A little more than two years ago, I went to Japan for the first time as a part of Temple University’s study abroad program at Temple University, Japan Campus. My decision to study abroad in Japan was rooted in reasons different than many other students: In the Spring 2010 semester, Temple Football and I parted ways and I did some serious soul searching.
Following a long talk with my most trusted advisors at Temple, the choice was clear: study at Temple Japan to learn about myself and the world. I had always had an interest in Japan and the United States’ relationship with the East Asian nation but never thought I would have the opportunity to actually go to Japan, especially as a college student. What seemed like a great opportunity to grow as a person and expand my horizons has become so much more as time has continued to pass.
I will never forget what it was like when I first arrived in Japan, with my vocabulary limited to: ありがとう (arigato- “thanks”), and さようなら (sayonara – goodbye). The whole experience was not terrifying, as it probably should have been. It was truly invigorating for me. I made some new friends, studied the language hard with a professor who really cared about all of her first-year students, and ended learning so much more than I ever though possible. Two months into my study abroad program in Tokyo, I had finally figured out how to go through Tokyo without getting lost and was even able to have very, very basic conversations with some of my friends in Japanese.
Things all changed on March 11, 2011, with the Great Earthquake. My experience in Japan came to a drastic end, as I was forced to return home to the United States. Little did I know it, but the kindness expressed by the Japanese on the night of the earthquake inspired me to continue to study their language and lit a spark within me to try to return the favors they had given me when I was such a novice in Japan for the first time. The scenes of that night have never left me- shopkeepers handing out onigiri on the night of the earthquake, and the policeman in Shibuya who knew three words of English who helped guide me home amid the chaos of March 11th.
Once I returned to Philadelphia, I joined the International Students Association to help foreign students at Temple learn about Philadelphia and the United States much like the Japanese had helped me during my time in Japan. It was rewarding to return the favors of the past, but I had no idea what would be on the horizon for me in a few short months.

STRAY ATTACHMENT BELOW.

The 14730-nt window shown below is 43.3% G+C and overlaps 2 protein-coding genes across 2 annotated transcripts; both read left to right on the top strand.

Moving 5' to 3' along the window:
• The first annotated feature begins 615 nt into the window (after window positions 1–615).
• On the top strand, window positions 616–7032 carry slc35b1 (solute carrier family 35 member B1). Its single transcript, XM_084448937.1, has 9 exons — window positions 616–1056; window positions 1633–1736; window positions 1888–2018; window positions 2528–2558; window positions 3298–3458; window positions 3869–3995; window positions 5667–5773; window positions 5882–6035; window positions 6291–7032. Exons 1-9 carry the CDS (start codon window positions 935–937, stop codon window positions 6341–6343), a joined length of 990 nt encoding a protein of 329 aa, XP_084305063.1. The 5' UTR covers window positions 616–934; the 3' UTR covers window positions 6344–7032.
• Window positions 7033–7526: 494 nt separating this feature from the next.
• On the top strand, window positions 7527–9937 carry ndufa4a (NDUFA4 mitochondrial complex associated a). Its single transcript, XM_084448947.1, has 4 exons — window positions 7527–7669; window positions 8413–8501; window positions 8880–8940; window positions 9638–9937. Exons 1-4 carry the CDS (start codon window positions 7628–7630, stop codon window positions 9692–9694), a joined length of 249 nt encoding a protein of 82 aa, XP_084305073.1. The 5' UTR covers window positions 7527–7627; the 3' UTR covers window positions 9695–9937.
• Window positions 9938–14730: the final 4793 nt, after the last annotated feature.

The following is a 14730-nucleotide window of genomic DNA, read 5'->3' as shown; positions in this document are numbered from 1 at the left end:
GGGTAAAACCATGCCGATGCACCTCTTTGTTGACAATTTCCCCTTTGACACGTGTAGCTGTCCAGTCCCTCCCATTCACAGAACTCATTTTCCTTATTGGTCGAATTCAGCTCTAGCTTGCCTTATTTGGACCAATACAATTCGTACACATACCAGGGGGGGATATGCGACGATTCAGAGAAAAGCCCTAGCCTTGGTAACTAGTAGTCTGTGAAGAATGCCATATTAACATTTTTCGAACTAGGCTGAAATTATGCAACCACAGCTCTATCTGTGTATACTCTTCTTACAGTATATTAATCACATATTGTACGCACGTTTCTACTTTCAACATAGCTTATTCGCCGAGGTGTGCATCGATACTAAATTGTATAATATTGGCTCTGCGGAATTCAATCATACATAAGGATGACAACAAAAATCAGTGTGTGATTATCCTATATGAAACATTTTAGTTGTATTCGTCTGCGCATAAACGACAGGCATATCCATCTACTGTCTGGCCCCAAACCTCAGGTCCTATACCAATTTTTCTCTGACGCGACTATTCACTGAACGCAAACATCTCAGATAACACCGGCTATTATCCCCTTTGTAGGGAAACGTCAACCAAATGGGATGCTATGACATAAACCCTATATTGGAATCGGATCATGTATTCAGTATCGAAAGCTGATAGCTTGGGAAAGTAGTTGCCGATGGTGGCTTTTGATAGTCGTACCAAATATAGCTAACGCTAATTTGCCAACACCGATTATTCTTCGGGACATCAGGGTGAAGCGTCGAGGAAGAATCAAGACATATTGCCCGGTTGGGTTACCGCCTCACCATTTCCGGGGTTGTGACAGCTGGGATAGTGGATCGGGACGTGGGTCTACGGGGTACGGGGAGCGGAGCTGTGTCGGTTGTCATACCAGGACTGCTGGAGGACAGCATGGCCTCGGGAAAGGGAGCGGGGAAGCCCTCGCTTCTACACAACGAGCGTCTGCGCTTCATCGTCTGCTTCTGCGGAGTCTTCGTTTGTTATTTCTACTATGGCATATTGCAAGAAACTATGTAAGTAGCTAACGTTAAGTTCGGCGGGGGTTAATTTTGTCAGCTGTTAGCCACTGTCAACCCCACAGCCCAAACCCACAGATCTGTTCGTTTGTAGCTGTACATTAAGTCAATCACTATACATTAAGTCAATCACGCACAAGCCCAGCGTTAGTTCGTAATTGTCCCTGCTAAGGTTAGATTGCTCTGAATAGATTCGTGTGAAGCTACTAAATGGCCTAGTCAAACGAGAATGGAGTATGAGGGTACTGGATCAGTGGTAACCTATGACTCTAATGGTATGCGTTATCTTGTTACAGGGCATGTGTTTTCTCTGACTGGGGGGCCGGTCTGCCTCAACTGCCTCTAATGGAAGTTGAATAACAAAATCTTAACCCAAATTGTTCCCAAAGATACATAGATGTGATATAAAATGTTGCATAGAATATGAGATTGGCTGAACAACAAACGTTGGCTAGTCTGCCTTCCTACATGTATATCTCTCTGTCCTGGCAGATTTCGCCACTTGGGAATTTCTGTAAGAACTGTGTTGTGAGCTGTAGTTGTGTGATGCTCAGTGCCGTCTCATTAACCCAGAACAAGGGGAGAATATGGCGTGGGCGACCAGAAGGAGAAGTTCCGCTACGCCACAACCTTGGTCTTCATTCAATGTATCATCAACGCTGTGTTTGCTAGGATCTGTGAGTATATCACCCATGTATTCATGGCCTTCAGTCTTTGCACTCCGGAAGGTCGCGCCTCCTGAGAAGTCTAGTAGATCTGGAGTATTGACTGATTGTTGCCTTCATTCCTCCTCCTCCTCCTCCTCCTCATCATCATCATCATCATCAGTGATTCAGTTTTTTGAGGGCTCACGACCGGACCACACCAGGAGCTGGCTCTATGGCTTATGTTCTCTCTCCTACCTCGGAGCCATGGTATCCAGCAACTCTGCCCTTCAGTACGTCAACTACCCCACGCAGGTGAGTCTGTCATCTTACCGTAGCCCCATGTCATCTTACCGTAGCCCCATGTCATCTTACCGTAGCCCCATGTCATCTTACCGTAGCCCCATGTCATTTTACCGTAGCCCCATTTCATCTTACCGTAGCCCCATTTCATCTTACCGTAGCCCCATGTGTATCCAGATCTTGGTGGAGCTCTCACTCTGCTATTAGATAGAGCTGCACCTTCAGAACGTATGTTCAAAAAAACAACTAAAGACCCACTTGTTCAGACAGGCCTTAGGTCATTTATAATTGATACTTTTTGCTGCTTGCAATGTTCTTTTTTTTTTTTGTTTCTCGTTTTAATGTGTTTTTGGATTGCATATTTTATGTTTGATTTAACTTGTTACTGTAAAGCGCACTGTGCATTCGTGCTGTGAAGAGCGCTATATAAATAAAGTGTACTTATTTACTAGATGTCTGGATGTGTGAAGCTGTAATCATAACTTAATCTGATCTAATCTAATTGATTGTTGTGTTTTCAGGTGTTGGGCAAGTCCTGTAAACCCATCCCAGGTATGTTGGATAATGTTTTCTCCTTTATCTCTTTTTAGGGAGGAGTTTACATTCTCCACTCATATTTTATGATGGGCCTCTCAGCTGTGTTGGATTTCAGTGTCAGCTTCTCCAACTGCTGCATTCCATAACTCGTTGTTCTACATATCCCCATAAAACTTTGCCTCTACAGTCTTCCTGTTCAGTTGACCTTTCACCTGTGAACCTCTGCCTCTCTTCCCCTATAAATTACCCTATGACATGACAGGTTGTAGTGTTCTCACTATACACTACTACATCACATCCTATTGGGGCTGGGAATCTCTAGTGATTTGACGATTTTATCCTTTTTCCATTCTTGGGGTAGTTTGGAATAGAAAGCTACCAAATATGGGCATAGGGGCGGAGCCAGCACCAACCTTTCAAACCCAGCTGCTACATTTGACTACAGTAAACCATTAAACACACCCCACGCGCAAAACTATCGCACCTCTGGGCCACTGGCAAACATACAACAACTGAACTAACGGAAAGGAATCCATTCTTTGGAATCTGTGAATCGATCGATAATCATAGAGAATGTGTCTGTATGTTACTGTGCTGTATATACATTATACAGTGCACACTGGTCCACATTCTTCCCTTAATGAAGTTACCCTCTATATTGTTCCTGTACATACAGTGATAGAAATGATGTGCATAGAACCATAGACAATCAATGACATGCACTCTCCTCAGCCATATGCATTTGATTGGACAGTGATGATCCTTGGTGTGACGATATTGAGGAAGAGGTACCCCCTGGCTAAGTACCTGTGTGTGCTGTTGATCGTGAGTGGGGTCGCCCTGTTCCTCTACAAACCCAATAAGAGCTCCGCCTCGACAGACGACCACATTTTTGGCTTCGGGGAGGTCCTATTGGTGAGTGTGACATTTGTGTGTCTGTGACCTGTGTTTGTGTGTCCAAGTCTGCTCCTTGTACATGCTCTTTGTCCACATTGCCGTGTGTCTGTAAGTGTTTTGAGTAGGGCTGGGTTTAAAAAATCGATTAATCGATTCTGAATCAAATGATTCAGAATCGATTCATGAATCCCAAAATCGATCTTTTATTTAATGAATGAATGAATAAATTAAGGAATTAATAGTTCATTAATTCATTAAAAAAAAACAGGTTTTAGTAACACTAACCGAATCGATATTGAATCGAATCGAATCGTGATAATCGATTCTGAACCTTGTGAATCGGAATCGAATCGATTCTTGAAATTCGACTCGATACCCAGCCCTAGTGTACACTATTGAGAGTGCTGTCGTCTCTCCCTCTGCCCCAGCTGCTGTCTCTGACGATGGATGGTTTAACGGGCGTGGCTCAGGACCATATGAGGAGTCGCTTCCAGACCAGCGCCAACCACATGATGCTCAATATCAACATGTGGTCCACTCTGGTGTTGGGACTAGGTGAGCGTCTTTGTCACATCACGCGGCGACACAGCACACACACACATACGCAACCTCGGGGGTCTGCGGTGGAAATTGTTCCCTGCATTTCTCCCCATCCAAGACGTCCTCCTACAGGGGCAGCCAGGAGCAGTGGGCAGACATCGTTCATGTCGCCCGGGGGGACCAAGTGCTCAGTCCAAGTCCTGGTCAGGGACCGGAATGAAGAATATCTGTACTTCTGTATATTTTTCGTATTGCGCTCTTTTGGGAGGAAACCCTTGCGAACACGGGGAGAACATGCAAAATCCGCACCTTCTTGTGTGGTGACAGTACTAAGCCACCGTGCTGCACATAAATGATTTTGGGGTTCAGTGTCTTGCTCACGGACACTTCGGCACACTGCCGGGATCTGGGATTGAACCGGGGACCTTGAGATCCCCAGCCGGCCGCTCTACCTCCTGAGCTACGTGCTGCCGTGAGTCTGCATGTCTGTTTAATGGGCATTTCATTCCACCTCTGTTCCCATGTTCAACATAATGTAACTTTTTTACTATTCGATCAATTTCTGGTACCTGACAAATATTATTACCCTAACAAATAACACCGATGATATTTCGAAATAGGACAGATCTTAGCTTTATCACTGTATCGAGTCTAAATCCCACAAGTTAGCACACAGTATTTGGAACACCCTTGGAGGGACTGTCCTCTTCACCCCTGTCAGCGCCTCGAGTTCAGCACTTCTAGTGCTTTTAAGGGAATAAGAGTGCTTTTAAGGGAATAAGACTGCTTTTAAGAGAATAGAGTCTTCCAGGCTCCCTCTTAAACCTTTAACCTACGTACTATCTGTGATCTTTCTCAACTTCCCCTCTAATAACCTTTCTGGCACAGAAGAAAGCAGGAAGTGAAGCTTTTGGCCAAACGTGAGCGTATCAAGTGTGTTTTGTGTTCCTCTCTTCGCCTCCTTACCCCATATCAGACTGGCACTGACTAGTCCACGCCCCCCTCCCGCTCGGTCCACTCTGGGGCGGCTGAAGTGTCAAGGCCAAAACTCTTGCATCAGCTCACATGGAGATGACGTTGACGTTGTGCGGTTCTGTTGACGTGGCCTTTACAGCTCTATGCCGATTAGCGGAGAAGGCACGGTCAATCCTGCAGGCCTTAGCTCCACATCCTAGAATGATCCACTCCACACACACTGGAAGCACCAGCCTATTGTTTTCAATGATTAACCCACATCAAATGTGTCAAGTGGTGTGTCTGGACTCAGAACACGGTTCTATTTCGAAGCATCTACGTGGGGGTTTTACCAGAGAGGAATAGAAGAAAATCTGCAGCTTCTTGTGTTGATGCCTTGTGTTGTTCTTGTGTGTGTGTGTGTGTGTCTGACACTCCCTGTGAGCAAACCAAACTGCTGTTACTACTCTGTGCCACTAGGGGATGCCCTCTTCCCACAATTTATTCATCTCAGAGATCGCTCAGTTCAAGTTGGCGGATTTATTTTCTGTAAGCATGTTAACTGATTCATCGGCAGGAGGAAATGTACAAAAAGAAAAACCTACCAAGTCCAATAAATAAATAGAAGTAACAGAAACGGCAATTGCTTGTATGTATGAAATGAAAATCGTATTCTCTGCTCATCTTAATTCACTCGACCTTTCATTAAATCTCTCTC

Fast forward to today and so many things have changed. I went to Japanese language school last summer in what was one of the most grueling and rewarding experiences of my life. I am now back in Japan as an English teacher, enjoying every tiny interaction that I have with the Japanese people and with my newfound friends in Japan.
When I returned to Tokyo at the end of July, familiar places seemed to be abound with new life that was absent just two years ago. Instead of memorizing what I needed to hear on the train to get off at the right stop, I was able to listen to others’ conversations and read advertisements. I could speak with my friends only using Japanese and I could even see how English translations differed from the original Japanese meanings of announcements and signs. It was almost like I was back in Japan for the first time.
I have such a deeper appreciation for Japan and the Japanese people since I have returned subsequent to my language school. Everything from chatting with people in the restaurants and bars, to reading the signs, to just saying hello to people on a daily basis helps me know the language study was what made this all possible. If I had returned to Japan without studying Japanese in the interim, I do not know if I would be enjoying it as much as I am at this point.
My first time in Japan, my Japanese friends made such a great effort to help me in any way possible in Japan and now I am back, two years later, to help the Japanese in any way I can, albeit in a different role.
Learning Japanese has done so much for me from a personal to a professional level. Meeting new people and interacting with people in their native tongue is an experience I will never forget as long as I live.
I am an advocate for English education in the United States, but I encourage everyone to study a second language if they have the opportunity. Devoting the time and energy to this study will reap tremendous benefit and personal satisfaction in the future. After the long hours of study, the first time you have an interaction with someone else in a language other than English will be an unbelievably memorable experience.
I hope I can have this type of experience in Korean someday.
Have you had this type of experience in your language studies?